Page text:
Arequipa and the Condors

As the bus started off in daylight, we could enjoy the varying landscapes – desert to coast, cliffs above the Pacific Ocean and finally some greenery.  The only good thing about bus journeys at night is that you arrive in the dark and wake up to see where you are … Arequipa did not disappoint.  We are staying in the old centre and it is a beautiful town surrounded by snow covered mountains with beautiful warm sunshine.

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Arequipa is truly a beautiful city situated at 2325m above sea level in the desert mountains of the Andes.  It is Peru’s second largest city, though it only has a population of just under 1m inhabitants.  Founded in on August 15th, 1540 (we could see the city getting ready to celebrate its anniversary) it prospered during the Spanish times and became even more important after Peru gained its independence as it was the capital of Peru between 1835 and 1883.

The historic centre is another UNESCO site and is the main draw for the many tourists that visit the town.  It has the nickname the ‘White City’ apparently due to the white volcanic stone used to build the old part of the city, though we have also heard it is because only Spaniards (white people) were allowed to live within the city in colonial times – you decide what to believe!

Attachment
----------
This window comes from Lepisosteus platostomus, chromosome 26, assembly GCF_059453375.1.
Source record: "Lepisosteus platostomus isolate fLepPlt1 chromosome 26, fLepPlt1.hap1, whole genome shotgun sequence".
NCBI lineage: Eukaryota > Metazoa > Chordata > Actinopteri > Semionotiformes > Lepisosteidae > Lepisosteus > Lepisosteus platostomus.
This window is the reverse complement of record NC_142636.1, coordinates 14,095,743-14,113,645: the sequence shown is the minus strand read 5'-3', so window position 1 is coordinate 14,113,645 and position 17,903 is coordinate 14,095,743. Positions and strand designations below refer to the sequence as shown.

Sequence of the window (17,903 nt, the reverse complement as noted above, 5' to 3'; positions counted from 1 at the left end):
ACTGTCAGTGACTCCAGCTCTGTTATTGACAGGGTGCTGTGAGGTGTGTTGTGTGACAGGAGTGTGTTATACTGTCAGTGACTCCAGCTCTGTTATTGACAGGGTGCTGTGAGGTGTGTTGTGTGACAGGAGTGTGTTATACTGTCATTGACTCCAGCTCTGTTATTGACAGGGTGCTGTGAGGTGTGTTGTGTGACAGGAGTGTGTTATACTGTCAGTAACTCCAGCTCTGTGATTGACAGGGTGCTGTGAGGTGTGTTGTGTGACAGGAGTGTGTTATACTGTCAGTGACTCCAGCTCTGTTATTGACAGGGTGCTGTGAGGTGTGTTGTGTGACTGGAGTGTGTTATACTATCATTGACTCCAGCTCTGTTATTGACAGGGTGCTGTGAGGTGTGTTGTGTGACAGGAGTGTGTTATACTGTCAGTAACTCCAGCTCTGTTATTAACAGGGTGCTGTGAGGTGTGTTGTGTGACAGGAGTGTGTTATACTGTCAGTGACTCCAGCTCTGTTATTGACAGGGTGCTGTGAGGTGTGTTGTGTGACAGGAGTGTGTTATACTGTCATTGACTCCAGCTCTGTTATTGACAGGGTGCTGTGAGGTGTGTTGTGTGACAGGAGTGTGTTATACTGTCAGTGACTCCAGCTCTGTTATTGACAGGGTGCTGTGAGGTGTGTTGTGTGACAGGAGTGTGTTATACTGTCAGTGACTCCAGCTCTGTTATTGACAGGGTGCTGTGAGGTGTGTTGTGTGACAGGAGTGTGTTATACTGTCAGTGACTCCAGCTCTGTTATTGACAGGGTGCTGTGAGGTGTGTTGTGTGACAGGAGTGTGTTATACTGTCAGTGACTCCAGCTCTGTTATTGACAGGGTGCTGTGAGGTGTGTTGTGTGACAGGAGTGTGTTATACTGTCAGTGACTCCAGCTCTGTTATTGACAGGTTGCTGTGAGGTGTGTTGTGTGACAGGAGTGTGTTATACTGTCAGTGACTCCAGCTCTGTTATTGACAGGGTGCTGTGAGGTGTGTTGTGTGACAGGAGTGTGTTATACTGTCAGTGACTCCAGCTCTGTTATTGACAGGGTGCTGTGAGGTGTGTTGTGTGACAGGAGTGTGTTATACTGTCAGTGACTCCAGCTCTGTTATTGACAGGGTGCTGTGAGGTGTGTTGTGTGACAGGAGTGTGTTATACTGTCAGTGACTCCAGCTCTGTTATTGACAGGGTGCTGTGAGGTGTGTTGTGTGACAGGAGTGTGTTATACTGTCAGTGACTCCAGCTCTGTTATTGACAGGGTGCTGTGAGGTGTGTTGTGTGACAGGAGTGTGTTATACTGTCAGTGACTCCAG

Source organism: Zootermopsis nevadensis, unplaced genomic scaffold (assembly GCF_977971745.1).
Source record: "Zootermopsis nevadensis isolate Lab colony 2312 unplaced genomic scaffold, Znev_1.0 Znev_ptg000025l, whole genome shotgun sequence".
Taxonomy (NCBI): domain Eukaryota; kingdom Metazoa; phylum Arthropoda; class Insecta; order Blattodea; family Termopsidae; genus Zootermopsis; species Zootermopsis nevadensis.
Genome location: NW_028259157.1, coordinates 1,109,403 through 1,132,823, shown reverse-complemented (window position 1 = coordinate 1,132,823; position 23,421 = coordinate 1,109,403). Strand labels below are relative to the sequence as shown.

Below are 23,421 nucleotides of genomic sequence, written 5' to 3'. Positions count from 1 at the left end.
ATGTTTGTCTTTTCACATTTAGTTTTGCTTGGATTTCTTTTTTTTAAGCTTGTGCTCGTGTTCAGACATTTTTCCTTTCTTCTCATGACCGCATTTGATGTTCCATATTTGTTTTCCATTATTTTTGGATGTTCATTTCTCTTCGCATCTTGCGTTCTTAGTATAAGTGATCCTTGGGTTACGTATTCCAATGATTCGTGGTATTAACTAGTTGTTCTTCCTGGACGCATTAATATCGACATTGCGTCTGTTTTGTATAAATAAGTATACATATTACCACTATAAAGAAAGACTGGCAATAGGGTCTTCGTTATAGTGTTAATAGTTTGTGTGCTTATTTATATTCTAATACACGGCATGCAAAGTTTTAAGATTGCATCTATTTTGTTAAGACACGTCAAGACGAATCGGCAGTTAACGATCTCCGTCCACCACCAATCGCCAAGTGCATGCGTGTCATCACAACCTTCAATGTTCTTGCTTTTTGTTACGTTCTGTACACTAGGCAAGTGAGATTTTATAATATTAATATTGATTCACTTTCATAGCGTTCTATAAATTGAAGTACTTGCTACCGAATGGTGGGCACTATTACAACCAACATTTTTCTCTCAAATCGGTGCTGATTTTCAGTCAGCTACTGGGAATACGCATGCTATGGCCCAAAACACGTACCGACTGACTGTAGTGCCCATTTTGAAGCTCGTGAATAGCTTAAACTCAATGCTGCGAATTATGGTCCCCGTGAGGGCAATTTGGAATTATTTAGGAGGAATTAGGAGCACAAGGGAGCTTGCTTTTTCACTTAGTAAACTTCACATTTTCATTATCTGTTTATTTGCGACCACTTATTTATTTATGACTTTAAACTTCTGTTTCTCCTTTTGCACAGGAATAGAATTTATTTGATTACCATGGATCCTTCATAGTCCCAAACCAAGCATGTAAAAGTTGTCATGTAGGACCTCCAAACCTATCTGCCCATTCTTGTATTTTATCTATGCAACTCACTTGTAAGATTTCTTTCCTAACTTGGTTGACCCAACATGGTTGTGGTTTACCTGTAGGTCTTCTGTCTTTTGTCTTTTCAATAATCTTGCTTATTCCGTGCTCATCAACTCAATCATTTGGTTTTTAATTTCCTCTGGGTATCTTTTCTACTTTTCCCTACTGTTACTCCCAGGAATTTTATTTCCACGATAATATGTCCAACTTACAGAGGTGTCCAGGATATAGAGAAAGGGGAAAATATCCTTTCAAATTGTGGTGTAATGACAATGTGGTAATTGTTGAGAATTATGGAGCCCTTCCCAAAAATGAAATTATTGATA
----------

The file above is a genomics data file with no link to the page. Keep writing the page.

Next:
The city is flanked by several snow-capped volcanos – Chachani (the Beloved), Picchu Picchu (the Top Top) and the impressive El Misti (the Gentleman).

As in most new places we started with a walking tour around the old city centre, starting in the Plaza de Armas which was just down the road from our hotel.

We walked around the area, getting a brief history from our guide before finishing up in the market which is always a great way to see the locals go about their normal daily activities.  We tried the local chicha, which was delicious and Queso Helado – literally Cheese Ice Cream – before you panic it is only named this as it looks like cheese, not because it has cheese in it!  This was also delicious.

We had the rest of the afternoon free and a few of us decided to go to a museum across the road from our hotel which is dedicated to Juanita the Inca Ice Mummy.  It was a great exhibition, culminating in seeing the mummy itself which is kept frozen to preserve her – unfortunately we could not take photos in the museum.